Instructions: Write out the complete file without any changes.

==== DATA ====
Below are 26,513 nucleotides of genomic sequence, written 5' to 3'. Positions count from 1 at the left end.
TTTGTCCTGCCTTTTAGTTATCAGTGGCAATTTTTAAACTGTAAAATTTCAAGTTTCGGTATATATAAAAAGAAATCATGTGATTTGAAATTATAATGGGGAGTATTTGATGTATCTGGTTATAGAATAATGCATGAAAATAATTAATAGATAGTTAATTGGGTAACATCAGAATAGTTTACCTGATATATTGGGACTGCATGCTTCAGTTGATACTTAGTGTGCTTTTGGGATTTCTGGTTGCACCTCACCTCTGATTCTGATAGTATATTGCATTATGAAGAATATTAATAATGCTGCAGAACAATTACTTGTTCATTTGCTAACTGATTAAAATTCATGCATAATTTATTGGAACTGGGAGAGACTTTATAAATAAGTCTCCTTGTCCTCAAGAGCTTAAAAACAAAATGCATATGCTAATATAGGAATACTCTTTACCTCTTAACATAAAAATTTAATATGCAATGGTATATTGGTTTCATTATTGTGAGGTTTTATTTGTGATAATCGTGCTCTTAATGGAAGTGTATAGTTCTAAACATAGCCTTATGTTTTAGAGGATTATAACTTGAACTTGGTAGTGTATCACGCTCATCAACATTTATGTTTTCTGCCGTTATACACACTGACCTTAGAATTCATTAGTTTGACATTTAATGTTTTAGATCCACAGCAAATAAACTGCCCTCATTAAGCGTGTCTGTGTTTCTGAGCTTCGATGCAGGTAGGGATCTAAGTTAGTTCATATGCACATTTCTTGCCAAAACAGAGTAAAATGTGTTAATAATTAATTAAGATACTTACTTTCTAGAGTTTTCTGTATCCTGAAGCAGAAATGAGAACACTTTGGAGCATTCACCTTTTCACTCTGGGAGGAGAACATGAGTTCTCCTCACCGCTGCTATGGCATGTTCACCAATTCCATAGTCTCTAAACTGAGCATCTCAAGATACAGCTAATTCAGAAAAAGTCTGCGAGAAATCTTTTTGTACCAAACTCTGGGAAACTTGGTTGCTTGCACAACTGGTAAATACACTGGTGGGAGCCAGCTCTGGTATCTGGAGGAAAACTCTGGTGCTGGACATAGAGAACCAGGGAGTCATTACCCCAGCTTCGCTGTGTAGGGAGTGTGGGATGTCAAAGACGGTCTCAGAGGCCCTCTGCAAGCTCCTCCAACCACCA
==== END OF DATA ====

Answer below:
Below are 26,513 nucleotides of genomic sequence, written 5' to 3'. Positions count from 1 at the left end.
TTTGTCCTGCCTTTTAGTTATCAGTGGCAATTTTTAAACTGTAAAATTTCAAGTTTCGGTATATATAAAAAGAAATCATGTGATTTGAAATTATAATGGGGAGTATTTGATGTATCTGGTTATAGAATAATGCATGAAAATAATTAATAGATAGTTAATTGGGTAACATCAGAATAGTTTACCTGATATATTGGGACTGCATGCTTCAGTTGATACTTAGTGTGCTTTTGGGATTTCTGGTTGCACCTCACCTCTGATTCTGATAGTATATTGCATTATGAAGAATATTAATAATGCTGCAGAACAATTACTTGTTCATTTGCTAACTGATTAAAATTCATGCATAATTTATTGGAACTGGGAGAGACTTTATAAATAAGTCTCCTTGTCCTCAAGAGCTTAAAAACAAAATGCATATGCTAATATAGGAATACTCTTTACCTCTTAACATAAAAATTTAATATGCAATGGTATATTGGTTTCATTATTGTGAGGTTTTATTTGTGATAATCGTGCTCTTAATGGAAGTGTATAGTTCTAAACATAGCCTTATGTTTTAGAGGATTATAACTTGAACTTGGTAGTGTATCACGCTCATCAACATTTATGTTTTCTGCCGTTATACACACTGACCTTAGAATTCATTAGTTTGACATTTAATGTTTTAGATCCACAGCAAATAAACTGCCCTCATTAAGCGTGTCTGTGTTTCTGAGCTTCGATGCAGGTAGGGATCTAAGTTAGTTCATATGCACATTTCTTGCCAAAACAGAGTAAAATGTGTTAATAATTAATTAAGATACTTACTTTCTAGAGTTTTCTGTATCCTGAAGCAGAAATGAGAACACTTTGGAGCATTCACCTTTTCACTCTGGGAGGAGAACATGAGTTCTCCTCACCGCTGCTATGGCATGTTCACCAATTCCATAGTCTCTAAACTGAGCATCTCAAGATACAGCTAATTCAGAAAAAGTCTGCGAGAAATCTTTTTGTACCAAACTCTGGGAAACTTGGTTGCTTGCACAACTGGTAAATACACTGGTGGGAGCCAGCTCTGGTATCTGGAGGAAAACTCTGGTGCTGGACATAGAGAACCAGGGAGTCATTACCCCAGCTTCGCTGTGTAGGGAGTGTGGGATGTCAAAGACGGTCTCAGAGGCCCTCTGCAAGCTCCTCCAACCACCA